What is Phishing and Why You Should Care

Written by Emily Jones on September 26, 2022

Warren Averett What is Phishing image

As technology evolves to make businesses run smoother, cyber threats are also advancing, making doing business riskier. Since the term “phishing” was first used in 1996, phishing emails have become increasingly pervasive and much more sophisticated.

What is Phishing?

Phishing is a form of cyberattack that tricks a victim into downloading malware or giving up valuable information at the behest of a cleverly disguised email. A phishing attack uses social engineering to persuade unsuspecting employees to believe that the phishing email is genuine and originates from a trusted source—for instance, a colleague, a boss, a banking institution, government agency, etc.

Attackers typically use an email phishing campaign to create a sense of trust, fear, curiosity or urgency in a victim and urge them to reveal sensitive information, open attachments containing malware or click on links to malicious websites. Phishing examples include emails purportedly from an online service or social media account alerting the victim of a policy violation or event that requires immediate action such as a password change or to verify credentials.

The Rise of Phishing Attacks

Hackers now use HTTPS sites to execute phishing attacks—they bank on users impulsively believing that all HTTPS sites are trustworthy and safe. They also employ cutting-edge machine learning tools to process the massive amounts of data they steal from email inboxes to continually design more effective phishing attacks.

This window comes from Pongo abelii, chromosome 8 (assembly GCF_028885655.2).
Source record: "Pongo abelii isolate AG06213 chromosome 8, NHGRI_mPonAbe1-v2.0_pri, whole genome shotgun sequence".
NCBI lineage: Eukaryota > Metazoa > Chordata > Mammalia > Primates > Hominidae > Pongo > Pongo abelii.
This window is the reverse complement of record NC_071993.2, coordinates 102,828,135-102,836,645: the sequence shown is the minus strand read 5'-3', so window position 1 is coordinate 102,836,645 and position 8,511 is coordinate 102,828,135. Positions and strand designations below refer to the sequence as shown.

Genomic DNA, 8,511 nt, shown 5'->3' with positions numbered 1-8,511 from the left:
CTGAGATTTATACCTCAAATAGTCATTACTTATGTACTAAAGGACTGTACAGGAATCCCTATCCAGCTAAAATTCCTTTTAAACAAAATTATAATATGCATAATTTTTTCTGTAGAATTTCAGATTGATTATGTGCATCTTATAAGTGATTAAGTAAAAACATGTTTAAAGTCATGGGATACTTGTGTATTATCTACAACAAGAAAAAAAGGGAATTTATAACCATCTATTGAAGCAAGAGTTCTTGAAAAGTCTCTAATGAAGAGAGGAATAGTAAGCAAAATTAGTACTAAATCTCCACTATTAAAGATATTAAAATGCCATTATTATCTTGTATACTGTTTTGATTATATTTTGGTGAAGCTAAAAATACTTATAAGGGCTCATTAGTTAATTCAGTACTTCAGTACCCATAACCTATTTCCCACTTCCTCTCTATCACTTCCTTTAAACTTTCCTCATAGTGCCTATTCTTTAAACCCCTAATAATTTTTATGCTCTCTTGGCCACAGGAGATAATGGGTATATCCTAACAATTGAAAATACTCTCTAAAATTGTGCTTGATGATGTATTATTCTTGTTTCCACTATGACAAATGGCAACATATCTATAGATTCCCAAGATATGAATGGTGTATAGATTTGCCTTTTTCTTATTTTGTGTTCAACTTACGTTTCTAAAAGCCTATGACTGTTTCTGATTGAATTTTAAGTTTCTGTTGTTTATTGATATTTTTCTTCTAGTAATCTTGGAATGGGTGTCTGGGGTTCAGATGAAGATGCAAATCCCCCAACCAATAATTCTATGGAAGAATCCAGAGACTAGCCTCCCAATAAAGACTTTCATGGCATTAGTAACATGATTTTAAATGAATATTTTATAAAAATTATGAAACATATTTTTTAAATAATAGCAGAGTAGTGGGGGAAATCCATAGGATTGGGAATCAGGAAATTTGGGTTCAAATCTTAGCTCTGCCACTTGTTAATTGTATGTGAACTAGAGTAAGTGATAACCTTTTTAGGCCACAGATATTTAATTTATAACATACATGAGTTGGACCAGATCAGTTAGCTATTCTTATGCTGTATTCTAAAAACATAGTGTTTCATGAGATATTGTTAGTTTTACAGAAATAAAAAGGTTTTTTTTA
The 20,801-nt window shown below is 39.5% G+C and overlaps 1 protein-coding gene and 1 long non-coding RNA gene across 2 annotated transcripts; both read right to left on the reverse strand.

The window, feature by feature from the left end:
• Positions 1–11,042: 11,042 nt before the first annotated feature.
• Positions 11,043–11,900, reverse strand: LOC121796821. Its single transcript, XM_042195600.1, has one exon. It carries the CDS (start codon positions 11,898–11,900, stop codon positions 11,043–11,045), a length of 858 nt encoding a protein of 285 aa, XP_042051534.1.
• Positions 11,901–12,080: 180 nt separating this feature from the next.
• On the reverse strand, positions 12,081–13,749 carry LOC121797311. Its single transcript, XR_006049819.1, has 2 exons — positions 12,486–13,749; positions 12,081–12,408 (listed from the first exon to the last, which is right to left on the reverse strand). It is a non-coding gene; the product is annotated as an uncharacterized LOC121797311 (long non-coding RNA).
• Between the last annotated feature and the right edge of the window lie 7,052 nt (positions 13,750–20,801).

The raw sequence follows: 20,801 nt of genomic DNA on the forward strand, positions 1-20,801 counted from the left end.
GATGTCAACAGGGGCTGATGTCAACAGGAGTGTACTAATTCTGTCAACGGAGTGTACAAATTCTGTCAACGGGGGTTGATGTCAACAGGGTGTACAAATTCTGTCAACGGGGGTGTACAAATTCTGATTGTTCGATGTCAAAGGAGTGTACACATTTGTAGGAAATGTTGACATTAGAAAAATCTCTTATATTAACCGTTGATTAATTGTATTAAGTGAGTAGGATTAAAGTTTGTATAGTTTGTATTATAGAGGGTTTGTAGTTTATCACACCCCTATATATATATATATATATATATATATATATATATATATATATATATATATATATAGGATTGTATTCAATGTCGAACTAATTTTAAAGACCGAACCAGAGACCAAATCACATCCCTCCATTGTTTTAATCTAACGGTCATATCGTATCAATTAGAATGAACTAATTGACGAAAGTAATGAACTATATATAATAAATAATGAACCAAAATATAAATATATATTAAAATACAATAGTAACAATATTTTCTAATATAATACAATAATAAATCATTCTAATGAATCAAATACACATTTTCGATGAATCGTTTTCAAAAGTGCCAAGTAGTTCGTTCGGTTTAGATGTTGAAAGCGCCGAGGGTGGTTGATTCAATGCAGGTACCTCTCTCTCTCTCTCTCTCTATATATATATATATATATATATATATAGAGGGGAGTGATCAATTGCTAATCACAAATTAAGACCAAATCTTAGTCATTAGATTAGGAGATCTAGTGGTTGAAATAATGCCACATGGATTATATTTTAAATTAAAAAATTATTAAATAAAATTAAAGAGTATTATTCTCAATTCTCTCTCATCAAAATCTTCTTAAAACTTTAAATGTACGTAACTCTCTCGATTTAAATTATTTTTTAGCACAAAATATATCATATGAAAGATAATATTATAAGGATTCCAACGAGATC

The first quarter of 2022 was undoubtedly the worst quarter for phishing statistics observed to date—a record total of 1,025,968 phishing attacks were experienced during this period, with 384,291 attacks occurring in March alone—the highest number of phishing attacks ever in a single month. Notably, a 7% rise in credential theft phishing took place with enterprise users, accounting for almost 59% of all malicious emails.

What Is Behind the Surge of Phishing Campaigns?

The recent uptick in phishing scams has been linked to the global shift to remote work and the massive adoption of new cloud-based enterprise technologies without security awareness training that is appropriate to the remote work environment.

Even more worrisome is the financial cost of these breaches.

Estimates from the Ponemon Institute show that, on average, companies lost $14.8 million to phishing in 2021. Aside from this, individuals, organizations and businesses suffered other unexpected financial impacts including:

  • Brand damage and PR fallout
  • Malware and ransomware payments
  • Loss of employee productivity
  • Reduced mental health and wellbeing as a result of email breach
  • Legal costs, liability claims and regulatory fines
  • Expensive cybersecurity budget increases
  • Rise of insurance premiums for cyber coverage

What Are the Social Engineering Tactics that Make Phishing Campaigns Effective?

Studies continue to show the shocking success rates of phishing attacks—20% of employees  will likely click on links in a phishing email, while 13.4% will likely submit their credentials on fraudulent phishing pages.

But what makes phishing attacks so persuasive and successful? Social engineering is a manipulation technique that exploits human error to gain private information, access or valuables. The success of every phishing email depends on how realistic the message is.

Phishing attacks are based on social engineering techniques, which rely on human error rather than vulnerabilities within operating systems and software. Such attacks capitalize on urgency, fear, trust and mistakes made by legitimate system users, something that’s extremely hard to thwart with software.

Phishing emails are worded to encourage recipients to reply with sensitive personal information, download a malicious attachment or click a link that leads to a fake website (prompting victims to submit credentials).